Another fun activity that the woods of Rhode Island have to offer is foraging. Until recently, there was very little I knew about it. At summer camp when I was 11, I was taught that white pine needles are edible and you can make tea with them. Red pine needles, however, are not edible. How can one remember the difference? The word “white” has five letters, and there are five needles in each little cluster on a white pine tree. The word “red” has three letters, and each cluster has three needles on a red pine tree. To this day, I have retained that foraging fact, and very few others.
My good friend Jay Langlais knows much more than I do about foraging. We’ve been friends for about 16 years and he taught me to trout fish, start a fire with flint and steel, clean and cook a fish, and way too many other things to name. When I expressed curiosity about foraging, he was eager to teach me that as well.
My friend Nate, Jay and I stepped into the woods of Exeter just off of Route 3 in early August. We were geared up for hiking and brook trout fishing, but I also wanted to learn something about foraging.
Within minutes of hiking, we came across a grape vine. Jay stopped us and explained the important differences between wild grapes, which are tasty and filling, and moonseed, which is poisonous and looks almost identical to grapes. Before you eat what may or may not be a wild grape, look for a few identifying characteristics. The grape leaves have a jagged sawtooth edge, while the moonseed has smoother leaves. On a grape vine, little tendrils, or thin green arms that grow off of the vine, wrap around the stems or anything they can grab onto. If it’s moonseed, the vine itself is what wraps around objects, and it lacks tendrils. Grapes are often more red or purple, while moonseed is usually more black.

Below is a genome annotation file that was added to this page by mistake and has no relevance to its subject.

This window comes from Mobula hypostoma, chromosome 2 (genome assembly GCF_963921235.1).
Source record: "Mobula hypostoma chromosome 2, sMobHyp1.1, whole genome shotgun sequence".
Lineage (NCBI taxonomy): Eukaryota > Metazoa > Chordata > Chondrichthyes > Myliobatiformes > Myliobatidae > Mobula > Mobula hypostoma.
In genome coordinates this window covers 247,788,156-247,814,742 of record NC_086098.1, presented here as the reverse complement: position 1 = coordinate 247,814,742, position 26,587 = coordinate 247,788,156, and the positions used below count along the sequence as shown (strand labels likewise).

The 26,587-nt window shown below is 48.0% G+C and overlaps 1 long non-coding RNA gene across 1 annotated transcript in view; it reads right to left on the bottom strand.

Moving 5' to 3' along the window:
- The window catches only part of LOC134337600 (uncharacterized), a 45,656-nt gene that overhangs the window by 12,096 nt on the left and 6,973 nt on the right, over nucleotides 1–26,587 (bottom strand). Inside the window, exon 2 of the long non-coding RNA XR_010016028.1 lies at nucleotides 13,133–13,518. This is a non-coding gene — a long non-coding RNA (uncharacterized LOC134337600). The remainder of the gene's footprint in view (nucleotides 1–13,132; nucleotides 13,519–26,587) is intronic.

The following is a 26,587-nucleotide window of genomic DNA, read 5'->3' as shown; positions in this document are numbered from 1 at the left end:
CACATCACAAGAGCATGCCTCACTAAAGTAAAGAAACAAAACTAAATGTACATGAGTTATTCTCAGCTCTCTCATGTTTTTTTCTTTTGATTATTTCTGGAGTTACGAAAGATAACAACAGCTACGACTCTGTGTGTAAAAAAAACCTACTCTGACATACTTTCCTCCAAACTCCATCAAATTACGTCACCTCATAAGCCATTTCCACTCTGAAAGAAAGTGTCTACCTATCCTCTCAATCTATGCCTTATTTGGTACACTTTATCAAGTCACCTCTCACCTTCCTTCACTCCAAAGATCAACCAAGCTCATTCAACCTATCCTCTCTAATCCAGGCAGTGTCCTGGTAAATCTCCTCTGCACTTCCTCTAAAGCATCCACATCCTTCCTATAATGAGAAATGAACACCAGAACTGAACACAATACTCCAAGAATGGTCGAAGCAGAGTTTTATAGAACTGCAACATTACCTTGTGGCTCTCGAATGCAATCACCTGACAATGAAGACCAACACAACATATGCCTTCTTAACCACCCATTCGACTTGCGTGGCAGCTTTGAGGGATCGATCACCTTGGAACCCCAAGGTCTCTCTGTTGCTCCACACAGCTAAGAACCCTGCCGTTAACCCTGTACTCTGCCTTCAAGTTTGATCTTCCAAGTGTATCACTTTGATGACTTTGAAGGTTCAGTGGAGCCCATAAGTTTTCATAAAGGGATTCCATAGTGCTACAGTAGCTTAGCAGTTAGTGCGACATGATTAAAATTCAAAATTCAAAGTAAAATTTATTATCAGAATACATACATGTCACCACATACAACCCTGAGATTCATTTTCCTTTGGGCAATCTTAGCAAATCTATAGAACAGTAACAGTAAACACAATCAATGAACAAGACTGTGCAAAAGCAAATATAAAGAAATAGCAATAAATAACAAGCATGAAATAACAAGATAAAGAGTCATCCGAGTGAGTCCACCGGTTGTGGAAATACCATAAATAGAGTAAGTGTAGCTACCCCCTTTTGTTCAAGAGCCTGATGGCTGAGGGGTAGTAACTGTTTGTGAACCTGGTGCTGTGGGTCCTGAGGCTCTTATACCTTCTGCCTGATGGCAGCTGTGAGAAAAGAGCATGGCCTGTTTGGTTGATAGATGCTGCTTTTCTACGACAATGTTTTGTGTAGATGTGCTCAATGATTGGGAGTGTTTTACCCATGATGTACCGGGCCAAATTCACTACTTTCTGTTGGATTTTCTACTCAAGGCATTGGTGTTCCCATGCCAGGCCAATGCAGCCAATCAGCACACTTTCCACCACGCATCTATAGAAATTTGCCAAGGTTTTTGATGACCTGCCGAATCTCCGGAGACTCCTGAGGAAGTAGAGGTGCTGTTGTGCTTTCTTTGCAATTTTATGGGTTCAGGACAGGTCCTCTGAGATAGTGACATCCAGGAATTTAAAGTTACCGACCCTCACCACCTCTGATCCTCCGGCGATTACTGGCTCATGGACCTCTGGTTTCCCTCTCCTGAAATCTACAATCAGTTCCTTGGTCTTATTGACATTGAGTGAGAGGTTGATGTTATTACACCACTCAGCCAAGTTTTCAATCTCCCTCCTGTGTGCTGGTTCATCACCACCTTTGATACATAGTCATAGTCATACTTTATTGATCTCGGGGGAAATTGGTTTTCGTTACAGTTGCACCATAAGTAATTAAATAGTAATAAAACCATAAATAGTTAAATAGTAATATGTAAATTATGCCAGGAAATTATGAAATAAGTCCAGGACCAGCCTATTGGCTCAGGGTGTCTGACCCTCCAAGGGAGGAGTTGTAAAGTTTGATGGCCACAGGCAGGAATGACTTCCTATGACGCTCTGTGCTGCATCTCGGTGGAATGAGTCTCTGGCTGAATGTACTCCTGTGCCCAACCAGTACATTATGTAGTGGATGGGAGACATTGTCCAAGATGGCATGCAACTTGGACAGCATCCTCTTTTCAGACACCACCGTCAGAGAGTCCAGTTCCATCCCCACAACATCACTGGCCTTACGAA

As the day went on, we caught a few small fish, but no brook trout to cook with our planned woodland meal, so I suggested that we complement our potatoes and beans with something from the forest. It wasn’t long before we found a shrub called sweet fern that you can use to make sweet fern tea. Though it is not actually a fern, the leaves of this shrub resemble one, hence the name. We picked the healthier leaves, and boiled them in water, which made for a delightfully natural tasting hot drink.
On our way out of the woods, we came across some fiddleheads, which, unfortunately, were not in season. Early in spring you can harvest and steam these furled baby ferns. Much of what you can find while foraging is seasonal. In the spring, there are mullberries, which give way to raspberries, then to blueberries throughout the summer. By autumn, there are apples.
My brief lesson taught me that it would likely take a year or two to gain any foraging expertise. There’s too much to learn in just one hike. It was nice, however, to have a self-made expert on hand to show me the ropes. I will add that to the list of things Jay has taught me about the outdoors.
If you are interested in foraging in Rhode Island, pick up a copy of the Northeast edition of Peterson Field Guide. It has detailed descriptions of what is edible, accompanied by illustrations. Good luck, and enjoy autumn in Rhode Island. It’s unlike anywhere else.